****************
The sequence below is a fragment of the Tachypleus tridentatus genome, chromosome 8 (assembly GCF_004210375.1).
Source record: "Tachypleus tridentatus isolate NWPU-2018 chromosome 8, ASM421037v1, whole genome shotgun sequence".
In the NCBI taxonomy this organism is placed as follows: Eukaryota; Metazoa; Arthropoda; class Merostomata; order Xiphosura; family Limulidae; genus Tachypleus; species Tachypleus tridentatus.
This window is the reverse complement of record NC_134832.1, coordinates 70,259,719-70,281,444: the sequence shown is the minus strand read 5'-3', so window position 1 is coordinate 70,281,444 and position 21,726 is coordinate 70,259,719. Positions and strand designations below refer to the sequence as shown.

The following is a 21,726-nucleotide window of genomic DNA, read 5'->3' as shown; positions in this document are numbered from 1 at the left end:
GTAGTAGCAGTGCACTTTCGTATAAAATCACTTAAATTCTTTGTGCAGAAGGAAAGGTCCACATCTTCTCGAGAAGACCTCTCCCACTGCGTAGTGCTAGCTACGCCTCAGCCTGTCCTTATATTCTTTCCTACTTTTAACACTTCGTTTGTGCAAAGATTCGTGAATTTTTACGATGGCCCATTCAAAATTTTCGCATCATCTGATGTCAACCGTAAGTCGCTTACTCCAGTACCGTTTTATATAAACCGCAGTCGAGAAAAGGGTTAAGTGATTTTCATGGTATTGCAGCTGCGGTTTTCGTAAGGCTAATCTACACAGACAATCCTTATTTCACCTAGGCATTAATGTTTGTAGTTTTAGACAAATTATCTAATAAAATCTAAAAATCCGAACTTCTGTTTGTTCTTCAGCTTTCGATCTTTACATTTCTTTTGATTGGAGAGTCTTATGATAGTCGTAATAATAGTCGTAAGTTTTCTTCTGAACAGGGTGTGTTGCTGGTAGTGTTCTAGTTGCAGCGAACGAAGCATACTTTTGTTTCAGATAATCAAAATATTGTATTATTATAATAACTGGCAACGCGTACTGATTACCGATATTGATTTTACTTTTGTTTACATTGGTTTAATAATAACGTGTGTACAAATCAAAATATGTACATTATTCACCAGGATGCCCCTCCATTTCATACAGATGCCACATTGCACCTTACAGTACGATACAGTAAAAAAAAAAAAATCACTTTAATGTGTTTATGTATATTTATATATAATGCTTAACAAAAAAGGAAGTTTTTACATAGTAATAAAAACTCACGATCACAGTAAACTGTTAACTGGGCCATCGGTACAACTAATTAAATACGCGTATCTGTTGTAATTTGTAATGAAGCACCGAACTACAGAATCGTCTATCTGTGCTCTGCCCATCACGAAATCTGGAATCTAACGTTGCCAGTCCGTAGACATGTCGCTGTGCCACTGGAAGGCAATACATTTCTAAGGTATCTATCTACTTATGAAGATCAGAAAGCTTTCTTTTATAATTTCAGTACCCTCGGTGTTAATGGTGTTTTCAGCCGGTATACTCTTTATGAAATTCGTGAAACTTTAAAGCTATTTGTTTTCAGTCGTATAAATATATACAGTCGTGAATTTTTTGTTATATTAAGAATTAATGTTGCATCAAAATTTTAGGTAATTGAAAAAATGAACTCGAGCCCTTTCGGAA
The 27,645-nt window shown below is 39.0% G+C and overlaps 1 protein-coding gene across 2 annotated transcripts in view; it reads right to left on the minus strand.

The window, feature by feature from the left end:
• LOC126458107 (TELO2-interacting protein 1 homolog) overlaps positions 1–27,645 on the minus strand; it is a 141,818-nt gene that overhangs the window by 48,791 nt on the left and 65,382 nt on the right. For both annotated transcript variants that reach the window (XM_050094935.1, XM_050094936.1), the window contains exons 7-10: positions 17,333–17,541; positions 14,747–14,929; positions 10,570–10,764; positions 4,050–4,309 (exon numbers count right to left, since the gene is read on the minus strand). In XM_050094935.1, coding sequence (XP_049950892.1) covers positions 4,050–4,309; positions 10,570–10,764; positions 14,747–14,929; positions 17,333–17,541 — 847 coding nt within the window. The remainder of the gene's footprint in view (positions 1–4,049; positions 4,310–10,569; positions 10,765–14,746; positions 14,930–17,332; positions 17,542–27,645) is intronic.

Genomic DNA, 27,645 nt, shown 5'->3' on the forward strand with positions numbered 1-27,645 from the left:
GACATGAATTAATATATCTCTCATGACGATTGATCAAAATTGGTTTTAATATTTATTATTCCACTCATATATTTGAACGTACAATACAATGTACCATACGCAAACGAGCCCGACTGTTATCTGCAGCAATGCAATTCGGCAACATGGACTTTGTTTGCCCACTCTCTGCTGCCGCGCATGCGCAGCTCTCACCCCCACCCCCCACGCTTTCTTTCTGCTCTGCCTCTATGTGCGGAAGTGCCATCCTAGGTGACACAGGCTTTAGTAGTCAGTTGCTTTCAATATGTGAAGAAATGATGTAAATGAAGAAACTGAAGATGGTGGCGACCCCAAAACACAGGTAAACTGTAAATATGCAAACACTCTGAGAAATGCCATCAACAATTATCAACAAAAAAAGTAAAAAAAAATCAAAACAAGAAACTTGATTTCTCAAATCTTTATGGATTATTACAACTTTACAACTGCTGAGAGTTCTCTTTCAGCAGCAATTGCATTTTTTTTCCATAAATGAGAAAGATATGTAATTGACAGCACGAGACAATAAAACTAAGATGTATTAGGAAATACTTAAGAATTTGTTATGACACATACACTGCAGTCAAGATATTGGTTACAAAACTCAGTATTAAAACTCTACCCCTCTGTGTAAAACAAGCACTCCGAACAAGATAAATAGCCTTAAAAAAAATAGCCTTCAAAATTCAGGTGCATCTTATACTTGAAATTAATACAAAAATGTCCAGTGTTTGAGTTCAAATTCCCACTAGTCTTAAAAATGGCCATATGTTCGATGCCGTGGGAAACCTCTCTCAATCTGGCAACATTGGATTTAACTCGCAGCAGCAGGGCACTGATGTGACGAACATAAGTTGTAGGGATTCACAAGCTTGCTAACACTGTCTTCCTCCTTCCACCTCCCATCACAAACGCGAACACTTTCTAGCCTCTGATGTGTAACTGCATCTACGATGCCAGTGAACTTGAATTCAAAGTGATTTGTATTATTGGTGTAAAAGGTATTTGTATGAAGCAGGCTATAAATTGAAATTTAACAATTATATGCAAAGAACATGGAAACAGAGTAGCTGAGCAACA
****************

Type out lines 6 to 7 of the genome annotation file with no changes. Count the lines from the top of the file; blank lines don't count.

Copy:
GTAGTAGCAGTGCACTTTCGTATAAAATCACTTAAATTCTTTGTGCAGAAGGAAAGGTCCACATCTTCTCGAGAAGACCTCTCCCACTGCGTAGTGCTAGCTACGCCTCAGCCTGTCCTTATATTCTTTCCTACTTTTAACACTTCGTTTGTGCAAAGATTCGTGAATTTTTACGATGGCCCATTCAAAATTTTCGCATCATCTGATGTCAACCGTAAGTCGCTTACTCCAGTACCGTTTTATATAAACCGCAGTCGAGAAAAGGGTTAAGTGATTTTCATGGTATTGCAGCTGCGGTTTTCGTAAGGCTAATCTACACAGACAATCCTTATTTCACCTAGGCATTAATGTTTGTAGTTTTAGACAAATTATCTAATAAAATCTAAAAATCCGAACTTCTGTTTGTTCTTCAGCTTTCGATCTTTACATTTCTTTTGATTGGAGAGTCTTATGATAGTCGTAATAATAGTCGTAAGTTTTCTTCTGAACAGGGTGTGTTGCTGGTAGTGTTCTAGTTGCAGCGAACGAAGCATACTTTTGTTTCAGATAATCAAAATATTGTATTATTATAATAACTGGCAACGCGTACTGATTACCGATATTGATTTTACTTTTGTTTACATTGGTTTAATAATAACGTGTGTACAAATCAAAATATGTACATTATTCACCAGGATGCCCCTCCATTTCATACAGATGCCACATTGCACCTTACAGTACGATACAGTAAAAAAAAAAAAATCACTTTAATGTGTTTATGTATATTTATATATAATGCTTAACAAAAAAGGAAGTTTTTACATAGTAATAAAAACTCACGATCACAGTAAACTGTTAACTGGGCCATCGGTACAACTAATTAAATACGCGTATCTGTTGTAATTTGTAATGAAGCACCGAACTACAGAATCGTCTATCTGTGCTCTGCCCATCACGAAATCTGGAATCTAACGTTGCCAGTCCGTAGACATGTCGCTGTGCCACTGGAAGGCAATACATTTCTAAGGTATCTATCTACTTATGAAGATCAGAAAGCTTTCTTTTATAATTTCAGTACCCTCGGTGTTAATGGTGTTTTCAGCCGGTATACTCTTTATGAAATTCGTGAAACTTTAAAGCTATTTGTTTTCAGTCGTATAAATATATACAGTCGTGAATTTTTTGTTATATTAAGAATTAATGTTGCATCAAAATTTTAGGTAATTGAAAAAATGAACTCGAGCCCTTTCGGAA
The 27,645-nt window shown below is 39.0% G+C and overlaps 1 protein-coding gene across 2 annotated transcripts in view; it reads right to left on the minus strand.